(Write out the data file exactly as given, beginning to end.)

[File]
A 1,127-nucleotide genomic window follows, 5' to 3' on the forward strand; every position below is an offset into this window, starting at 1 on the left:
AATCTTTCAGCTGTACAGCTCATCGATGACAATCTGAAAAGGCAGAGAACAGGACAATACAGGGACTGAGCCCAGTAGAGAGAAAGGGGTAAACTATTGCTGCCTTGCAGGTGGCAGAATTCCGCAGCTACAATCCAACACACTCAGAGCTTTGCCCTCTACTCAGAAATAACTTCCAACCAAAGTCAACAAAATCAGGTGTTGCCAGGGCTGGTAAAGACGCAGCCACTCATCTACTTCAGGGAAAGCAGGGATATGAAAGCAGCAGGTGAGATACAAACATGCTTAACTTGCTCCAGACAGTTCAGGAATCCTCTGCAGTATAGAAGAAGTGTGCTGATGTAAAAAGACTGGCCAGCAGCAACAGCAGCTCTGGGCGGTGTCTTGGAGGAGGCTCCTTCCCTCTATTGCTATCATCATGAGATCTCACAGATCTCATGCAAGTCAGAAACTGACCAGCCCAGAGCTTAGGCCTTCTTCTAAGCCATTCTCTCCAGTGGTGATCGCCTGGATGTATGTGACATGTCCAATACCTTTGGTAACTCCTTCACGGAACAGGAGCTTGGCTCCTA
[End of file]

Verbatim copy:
A 1,127-nucleotide genomic window follows, 5' to 3' on the forward strand; every position below is an offset into this window, starting at 1 on the left:
AATCTTTCAGCTGTACAGCTCATCGATGACAATCTGAAAAGGCAGAGAACAGGACAATACAGGGACTGAGCCCAGTAGAGAGAAAGGGGTAAACTATTGCTGCCTTGCAGGTGGCAGAATTCCGCAGCTACAATCCAACACACTCAGAGCTTTGCCCTCTACTCAGAAATAACTTCCAACCAAAGTCAACAAAATCAGGTGTTGCCAGGGCTGGTAAAGACGCAGCCACTCATCTACTTCAGGGAAAGCAGGGATATGAAAGCAGCAGGTGAGATACAAACATGCTTAACTTGCTCCAGACAGTTCAGGAATCCTCTGCAGTATAGAAGAAGTGTGCTGATGTAAAAAGACTGGCCAGCAGCAACAGCAGCTCTGGGCGGTGTCTTGGAGGAGGCTCCTTCCCTCTATTGCTATCATCATGAGATCTCACAGATCTCATGCAAGTCAGAAACTGACCAGCCCAGAGCTTAGGCCTTCTTCTAAGCCATTCTCTCCAGTGGTGATCGCCTGGATGTATGTGACATGTCCAATACCTTTGGTAACTCCTTCACGGAACAGGAGCTTGGCTCCTA